Brett Favre “Tastes of America”

May 9, 2009
You mean this guy isn't Brett Favre?

You mean this guy isn't Brett Favre?

I’m sick of Brett Favre.  I’m especially sick of what he represents.

Speculation continues to swirl around the possibility that Brett Favre will come out of retirement (again) to suit up for the Minnesota Vikings.  Favre has apparently sent x-rays of his right shoulder to team doctors, and if his arm is up to snuff, he’ll be wearing purple next fall.

ESPN’s John Clayton calls Favre a “marquee quarterback,” but the numbers don’t support the claim.  Favre finished the season with an 81 quarterback rating, an equal number of TDs and interceptions, and 6 games with a QB rating under 70.  Those aren’t the numbers of a marquee quarterback — they’re the numbers of an erratic quarterback, the kind of guy who can lose a game just as quickly as he can win one.  In fact, our own Trent Edwards had a statistically superior season to Favre, and unlike Favre he’s likely to improve with age.  So why does much of the media  still consider Favre a game-changing star?

Outdated ideas about what it means to be a man, mostly.  While many of our sports stars have constructed cosmopolitan or metrosexual identities — think David Beckham, Derek Jeter or even A-Rod — Favre has been a throwback, the good ol’ boy with his Wrangler jeans and John Deere tractor.  And since football is the most conservative American sport, football writers eat that shit up.

Race is also a factor, too.  Favre is a drug addict who has spent the last several years putting himself before the team with his annual will-he-or-won’t-he dramatics.  He’s also a successful white athlete in an industry where the gatekeepers — if not the participants themselves — are overwhelmingly white.  It’s unimaginable that a black player in a similar situation would be regarded as a minor national treasure, as Favre is in some circles.

The best satire of America that I’ve ever seen is “Talledaga Nights: the Ballad of Ricky Bobby.”  It touches on the confluence of sports, masculinity and conservatism that’s embodied in Brett Favre.  After kissing him, Jean Giroux told Ricky Bobby “you taste of America.”  The same could be said of Brett Favre.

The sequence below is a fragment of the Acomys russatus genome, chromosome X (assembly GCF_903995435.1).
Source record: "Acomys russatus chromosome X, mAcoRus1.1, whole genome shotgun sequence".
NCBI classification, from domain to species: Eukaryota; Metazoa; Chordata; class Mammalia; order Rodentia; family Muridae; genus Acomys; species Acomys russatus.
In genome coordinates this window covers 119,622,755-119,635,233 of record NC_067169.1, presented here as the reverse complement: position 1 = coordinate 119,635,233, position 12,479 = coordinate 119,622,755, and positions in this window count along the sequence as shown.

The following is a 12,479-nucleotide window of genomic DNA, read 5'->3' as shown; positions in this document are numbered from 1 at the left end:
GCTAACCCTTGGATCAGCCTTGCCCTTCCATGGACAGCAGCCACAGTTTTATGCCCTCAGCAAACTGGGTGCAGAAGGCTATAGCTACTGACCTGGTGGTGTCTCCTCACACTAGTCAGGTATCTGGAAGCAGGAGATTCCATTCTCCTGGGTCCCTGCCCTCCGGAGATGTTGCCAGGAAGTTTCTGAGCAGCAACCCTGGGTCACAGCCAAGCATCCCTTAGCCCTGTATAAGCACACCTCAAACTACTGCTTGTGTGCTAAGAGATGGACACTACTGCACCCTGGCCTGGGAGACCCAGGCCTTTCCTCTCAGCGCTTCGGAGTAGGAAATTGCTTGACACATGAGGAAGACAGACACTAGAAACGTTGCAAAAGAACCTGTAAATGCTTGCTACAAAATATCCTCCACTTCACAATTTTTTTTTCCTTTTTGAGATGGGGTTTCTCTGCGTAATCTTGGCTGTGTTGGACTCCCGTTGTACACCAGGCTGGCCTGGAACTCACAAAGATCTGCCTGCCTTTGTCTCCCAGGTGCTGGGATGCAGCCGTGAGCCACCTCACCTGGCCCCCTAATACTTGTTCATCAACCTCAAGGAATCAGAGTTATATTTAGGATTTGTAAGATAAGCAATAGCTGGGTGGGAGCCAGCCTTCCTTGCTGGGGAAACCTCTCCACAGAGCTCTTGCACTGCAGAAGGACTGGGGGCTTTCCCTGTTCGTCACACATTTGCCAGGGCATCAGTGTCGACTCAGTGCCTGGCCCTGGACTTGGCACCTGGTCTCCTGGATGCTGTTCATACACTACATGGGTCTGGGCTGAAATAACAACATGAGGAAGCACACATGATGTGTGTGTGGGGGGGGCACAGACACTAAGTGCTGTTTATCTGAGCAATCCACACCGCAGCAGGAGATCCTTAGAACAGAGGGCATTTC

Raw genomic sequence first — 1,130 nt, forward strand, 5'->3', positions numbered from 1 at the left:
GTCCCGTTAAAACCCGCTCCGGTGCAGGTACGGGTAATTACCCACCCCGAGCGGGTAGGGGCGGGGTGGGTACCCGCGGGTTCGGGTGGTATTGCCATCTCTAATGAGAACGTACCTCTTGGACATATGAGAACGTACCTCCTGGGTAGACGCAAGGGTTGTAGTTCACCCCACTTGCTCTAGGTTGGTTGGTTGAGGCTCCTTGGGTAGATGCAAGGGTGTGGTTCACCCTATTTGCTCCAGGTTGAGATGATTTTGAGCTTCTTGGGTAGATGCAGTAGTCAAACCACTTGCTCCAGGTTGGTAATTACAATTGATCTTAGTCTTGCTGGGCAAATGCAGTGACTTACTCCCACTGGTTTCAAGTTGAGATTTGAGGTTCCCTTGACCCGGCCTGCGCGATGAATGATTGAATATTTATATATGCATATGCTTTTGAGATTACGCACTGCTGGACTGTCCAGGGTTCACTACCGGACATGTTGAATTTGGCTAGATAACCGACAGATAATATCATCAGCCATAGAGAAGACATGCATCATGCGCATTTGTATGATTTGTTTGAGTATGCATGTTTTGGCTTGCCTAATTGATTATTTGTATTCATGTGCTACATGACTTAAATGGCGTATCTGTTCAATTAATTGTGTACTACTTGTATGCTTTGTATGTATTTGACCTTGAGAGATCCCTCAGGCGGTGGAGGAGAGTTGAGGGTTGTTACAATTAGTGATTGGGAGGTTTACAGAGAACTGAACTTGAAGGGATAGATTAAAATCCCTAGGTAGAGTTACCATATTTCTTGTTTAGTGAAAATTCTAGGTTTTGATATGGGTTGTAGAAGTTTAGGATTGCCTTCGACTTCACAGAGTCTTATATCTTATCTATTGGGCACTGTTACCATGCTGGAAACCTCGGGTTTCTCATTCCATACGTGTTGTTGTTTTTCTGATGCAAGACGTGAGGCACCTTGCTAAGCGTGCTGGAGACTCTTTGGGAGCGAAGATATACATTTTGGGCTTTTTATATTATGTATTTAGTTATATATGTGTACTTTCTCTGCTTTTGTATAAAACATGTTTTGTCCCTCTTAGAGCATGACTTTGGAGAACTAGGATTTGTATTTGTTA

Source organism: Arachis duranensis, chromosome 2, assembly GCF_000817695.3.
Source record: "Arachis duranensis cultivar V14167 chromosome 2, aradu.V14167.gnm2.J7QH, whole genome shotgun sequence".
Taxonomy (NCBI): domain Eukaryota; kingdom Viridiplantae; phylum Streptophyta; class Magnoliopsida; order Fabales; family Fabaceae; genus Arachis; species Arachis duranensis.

Doug Turner, the Buffalo News, and Torture

May 1, 2009
Doug Turner: Yoda's white uncle?

Doug Turner: Yoda's white uncle?

On Monday the Buffalo News published an opinion piece that was idiotic even by their lofty standards.  The piece, by their ancient Washington Bureau chief Doug Turner, argues that the Obama administration made a mistake by releasing some of the Bush-era memos authorising the use of torture on suspected terrorists.  Here are the relevant bits of Turner’s piece:

In the wars America won— in less than four years—our intelligence agencies did what was necessary.

By contrast, Obama and radical allies on his left spent last week tantalizing our terrorist enemies and the public with the release of classified interrogation documents and holding out the possibility of show trials of Bush administration officials . . .

[Turner lists US atrocities during WWII and the Cold War] None of this behavior can be justified in the open . . . Obama, by releasing the secret papers on waterboarding and other harsh treatment of terror suspects, has signaled a massive generational and cultural change.

1. Of course, we don’t know that the things our intelligence agencies did in the past were “necessary.”  That we won WWII doesn’t mean that everything we did in the course of the war was necessary.  It just doesn’t follow.

2. That said, even if we accept that the torture of prisoners was necessary in the past, that doesn’t mean that it’s acceptable in the present.  Maybe I’m a starry-eyed dreamer, but I’d like to think that the standards of ethical behavior have changed in the last 60 years.  Our government found that interning Japanese-Americans and intentionally killing millions of civilians was necessary, too — and by Turner’s standard, they would be just dandy today.

3. How would prosecuting Bush administration officials be a “show trial?”  Figures from the Bush administration have already gone on trial.  So did folks from the Clinton and Reagan administrations, to say nothing of the criminal bloodbath that was the Nixon White House.

4. The most amazing part of Turner’s piece is the bit about the difficulty of justifying torture “in the open.”  For Turner, the problem isn’t that our government tortures; it’s that our pesky rabble of a citizenry knows about it.  What we have here is a journalist arguing in favor of government secrecy and public ignorance.  Pathetic . . . and typical.